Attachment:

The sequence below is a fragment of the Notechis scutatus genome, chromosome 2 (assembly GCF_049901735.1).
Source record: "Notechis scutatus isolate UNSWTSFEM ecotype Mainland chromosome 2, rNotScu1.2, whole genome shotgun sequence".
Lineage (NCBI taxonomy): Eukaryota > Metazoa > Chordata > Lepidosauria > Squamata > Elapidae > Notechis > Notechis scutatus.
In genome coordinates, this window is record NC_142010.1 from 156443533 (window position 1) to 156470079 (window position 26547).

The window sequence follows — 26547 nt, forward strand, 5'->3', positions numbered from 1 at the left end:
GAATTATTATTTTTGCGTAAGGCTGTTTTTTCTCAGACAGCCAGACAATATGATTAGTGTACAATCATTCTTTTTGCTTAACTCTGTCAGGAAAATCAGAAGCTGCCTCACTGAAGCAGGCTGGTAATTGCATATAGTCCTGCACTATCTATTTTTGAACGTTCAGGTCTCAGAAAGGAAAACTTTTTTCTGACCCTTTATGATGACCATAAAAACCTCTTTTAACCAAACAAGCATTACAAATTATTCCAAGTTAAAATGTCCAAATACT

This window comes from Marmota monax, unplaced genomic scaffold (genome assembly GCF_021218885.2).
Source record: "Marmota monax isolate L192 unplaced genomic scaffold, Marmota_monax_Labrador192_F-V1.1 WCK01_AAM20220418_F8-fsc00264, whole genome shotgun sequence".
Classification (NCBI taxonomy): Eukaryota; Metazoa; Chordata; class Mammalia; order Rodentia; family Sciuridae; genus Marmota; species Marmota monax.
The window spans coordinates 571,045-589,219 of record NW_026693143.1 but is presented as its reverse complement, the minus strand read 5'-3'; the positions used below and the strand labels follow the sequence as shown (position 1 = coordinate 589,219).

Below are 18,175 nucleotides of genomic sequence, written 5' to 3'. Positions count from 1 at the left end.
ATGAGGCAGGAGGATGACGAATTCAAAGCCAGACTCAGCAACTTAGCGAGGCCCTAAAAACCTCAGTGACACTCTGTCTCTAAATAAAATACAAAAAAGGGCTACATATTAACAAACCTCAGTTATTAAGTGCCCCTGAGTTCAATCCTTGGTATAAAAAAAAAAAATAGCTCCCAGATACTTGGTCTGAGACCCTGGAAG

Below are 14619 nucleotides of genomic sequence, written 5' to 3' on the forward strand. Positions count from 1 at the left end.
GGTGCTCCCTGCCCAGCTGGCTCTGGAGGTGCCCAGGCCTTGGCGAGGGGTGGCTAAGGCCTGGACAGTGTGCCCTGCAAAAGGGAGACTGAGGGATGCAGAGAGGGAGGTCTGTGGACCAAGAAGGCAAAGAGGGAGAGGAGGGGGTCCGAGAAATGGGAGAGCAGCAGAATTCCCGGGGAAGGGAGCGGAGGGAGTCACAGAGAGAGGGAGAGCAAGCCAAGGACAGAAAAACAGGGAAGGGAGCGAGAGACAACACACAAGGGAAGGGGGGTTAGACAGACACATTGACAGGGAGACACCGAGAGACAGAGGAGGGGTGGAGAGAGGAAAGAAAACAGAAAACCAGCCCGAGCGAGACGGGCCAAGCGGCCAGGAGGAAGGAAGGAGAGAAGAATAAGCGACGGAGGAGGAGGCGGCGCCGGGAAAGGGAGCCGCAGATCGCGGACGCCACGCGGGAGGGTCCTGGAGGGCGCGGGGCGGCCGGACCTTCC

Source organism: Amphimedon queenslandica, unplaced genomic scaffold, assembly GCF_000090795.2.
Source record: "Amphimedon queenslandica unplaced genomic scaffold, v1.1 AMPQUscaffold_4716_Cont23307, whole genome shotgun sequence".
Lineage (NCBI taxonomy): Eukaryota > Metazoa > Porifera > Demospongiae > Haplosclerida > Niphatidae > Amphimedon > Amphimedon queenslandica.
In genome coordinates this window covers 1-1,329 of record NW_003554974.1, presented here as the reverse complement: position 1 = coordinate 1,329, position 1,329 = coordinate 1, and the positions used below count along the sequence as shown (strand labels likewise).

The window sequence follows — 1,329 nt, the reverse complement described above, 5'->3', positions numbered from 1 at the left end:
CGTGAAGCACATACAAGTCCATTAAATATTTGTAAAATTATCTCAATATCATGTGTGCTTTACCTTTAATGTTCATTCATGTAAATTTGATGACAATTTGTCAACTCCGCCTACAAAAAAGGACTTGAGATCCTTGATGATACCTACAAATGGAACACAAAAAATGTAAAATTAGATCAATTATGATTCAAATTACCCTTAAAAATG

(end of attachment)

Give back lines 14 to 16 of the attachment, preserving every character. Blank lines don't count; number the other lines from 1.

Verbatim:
GGTGCTCCCTGCCCAGCTGGCTCTGGAGGTGCCCAGGCCTTGGCGAGGGGTGGCTAAGGCCTGGACAGTGTGCCCTGCAAAAGGGAGACTGAGGGATGCAGAGAGGGAGGTCTGTGGACCAAGAAGGCAAAGAGGGAGAGGAGGGGGTCCGAGAAATGGGAGAGCAGCAGAATTCCCGGGGAAGGGAGCGGAGGGAGTCACAGAGAGAGGGAGAGCAAGCCAAGGACAGAAAAACAGGGAAGGGAGCGAGAGACAACACACAAGGGAAGGGGGGTTAGACAGACACATTGACAGGGAGACACCGAGAGACAGAGGAGGGGTGGAGAGAGGAAAGAAAACAGAAAACCAGCCCGAGCGAGACGGGCCAAGCGGCCAGGAGGAAGGAAGGAGAGAAGAATAAGCGACGGAGGAGGAGGCGGCGCCGGGAAAGGGAGCCGCAGATCGCGGACGCCACGCGGGAGGGTCCTGGAGGGCGCGGGGCGGCCGGACCTTCC

Source organism: Amphimedon queenslandica, unplaced genomic scaffold, assembly GCF_000090795.2.
Source record: "Amphimedon queenslandica unplaced genomic scaffold, v1.1 AMPQUscaffold_4716_Cont23307, whole genome shotgun sequence".